Just the other day I wrote about bitcoins and why I didn’t invest in them. Bitcoin’s volatility this year has left many concerned as they begin to question its future. The dynamics of the cryptocurrency, that provide anonymity and decentralization have been exploited for illicit activities prompting action from governments all over the world to control it. Bitcoin’s speculative market shuddered as government regulation and fake news took effect.
Exaggerated and misinterpreted news stories have contributed to the recent dramatic fall in Bitcoin’s price. While it was inevitable that governments would have to crack down on Bitcoin, as it evades regulations and authorities, what has transpired is an escalation of events.
A South Korean minister, in January, announced the country’s intention to ban Bitcoin. The initial statement prompted a sharp drop in the price of Bitcoin, that has not been recuperated since. despite a rumored correction by higher authorities that stated there would be no ban.
An incident such as this demonstrated the threat posed by speculators who can manipulate the currency because of its decentralization. Some South Korean government officials have been accused of insider trading.
The crackdowns that are taking place will continue as governments decide how to regulate. However, this may not end Bitcoin, as the market decides its future. Bitcoin might have reached its heights or is simply going through another phase of discovery.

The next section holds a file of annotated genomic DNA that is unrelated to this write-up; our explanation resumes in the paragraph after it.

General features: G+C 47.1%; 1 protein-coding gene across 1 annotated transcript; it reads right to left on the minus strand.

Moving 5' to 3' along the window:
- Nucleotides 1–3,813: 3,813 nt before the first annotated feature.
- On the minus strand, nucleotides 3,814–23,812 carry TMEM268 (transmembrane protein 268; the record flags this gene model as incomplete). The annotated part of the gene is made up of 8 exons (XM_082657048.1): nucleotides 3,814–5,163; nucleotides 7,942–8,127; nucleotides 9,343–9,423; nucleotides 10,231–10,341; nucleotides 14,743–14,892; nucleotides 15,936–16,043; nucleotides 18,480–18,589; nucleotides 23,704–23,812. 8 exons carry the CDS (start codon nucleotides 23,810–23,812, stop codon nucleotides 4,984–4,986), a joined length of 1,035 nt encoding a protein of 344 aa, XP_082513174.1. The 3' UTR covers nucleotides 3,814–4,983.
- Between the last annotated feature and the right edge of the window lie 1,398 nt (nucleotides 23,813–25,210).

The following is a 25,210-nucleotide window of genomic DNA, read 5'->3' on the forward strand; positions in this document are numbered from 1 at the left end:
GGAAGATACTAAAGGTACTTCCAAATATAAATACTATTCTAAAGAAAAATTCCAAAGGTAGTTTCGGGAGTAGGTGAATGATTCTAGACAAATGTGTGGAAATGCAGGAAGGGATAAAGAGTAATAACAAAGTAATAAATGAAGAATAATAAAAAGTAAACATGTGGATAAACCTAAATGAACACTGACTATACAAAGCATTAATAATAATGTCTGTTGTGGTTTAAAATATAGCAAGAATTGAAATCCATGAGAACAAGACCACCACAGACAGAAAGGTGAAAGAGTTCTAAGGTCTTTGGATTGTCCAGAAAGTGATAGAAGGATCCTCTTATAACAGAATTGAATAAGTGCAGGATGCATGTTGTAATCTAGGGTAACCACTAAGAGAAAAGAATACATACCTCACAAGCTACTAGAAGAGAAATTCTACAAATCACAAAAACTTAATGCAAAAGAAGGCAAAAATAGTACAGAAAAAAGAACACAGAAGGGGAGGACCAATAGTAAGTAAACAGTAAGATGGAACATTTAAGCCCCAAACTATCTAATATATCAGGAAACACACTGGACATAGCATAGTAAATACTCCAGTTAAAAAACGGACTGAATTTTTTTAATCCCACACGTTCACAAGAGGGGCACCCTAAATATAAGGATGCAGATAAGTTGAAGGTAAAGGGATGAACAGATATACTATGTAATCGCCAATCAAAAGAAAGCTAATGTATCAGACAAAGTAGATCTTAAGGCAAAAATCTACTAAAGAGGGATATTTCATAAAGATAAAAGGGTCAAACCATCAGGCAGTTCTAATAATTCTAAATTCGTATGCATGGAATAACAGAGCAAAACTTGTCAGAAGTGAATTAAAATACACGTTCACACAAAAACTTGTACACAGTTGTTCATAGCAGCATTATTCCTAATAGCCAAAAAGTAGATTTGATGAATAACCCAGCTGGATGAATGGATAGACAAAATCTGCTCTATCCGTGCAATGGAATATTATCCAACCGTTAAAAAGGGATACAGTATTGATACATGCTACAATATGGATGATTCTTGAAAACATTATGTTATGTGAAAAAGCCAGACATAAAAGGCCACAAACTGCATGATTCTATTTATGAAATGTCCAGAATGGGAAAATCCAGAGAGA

Anonymity and decentralization will always pose a threat to governments but it is currently being exaggerated as regulators take a tough stance. The IRS in the US has been tracking users since 2015. In addition, most exchanges perform identity checks.
Chinese authorities, however, are approaching Bitcoin regulation in a different way as they attempt to stop citizens from trading and mining. This is an exception as most countries will follow the regulatory rules implemented by the US and Japan to benefit their domestic markets.
Despite South Korea’s apprehension towards cryptocurrencies and more particularly Bitcoin, the government is also showing signs of being open to regulation rather than a complete ban.
Given the prominence of Bitcoin trading in China and South Korea, a straight out ban in these two countries could prompt another selloff, which the virtual currency would be unable to recover from. However, I think we are still a way off from that point yet.
Bitcoin trades 24 hours a day, 7 days a week, and it extremely volatile. It is this volatility is that is capturing the imagination of traders. At the end of last year during its extraordinary rise to almost $20,000, traders and the media alike were captivated.
On the way down, in early 2018, the same has happened. This is because speculative traders of Bitcoin can still make money when Bitcoin declines in value, through shorting.
It is possible to short Bitcoin through a broker such as Vantage FX. They are a forex broker who is based in Australia and are regulated by the Australian Investment and Securities Commission.
They provide their clients the opportunity to trade Bitcoin on the world-renowned MT4 platform.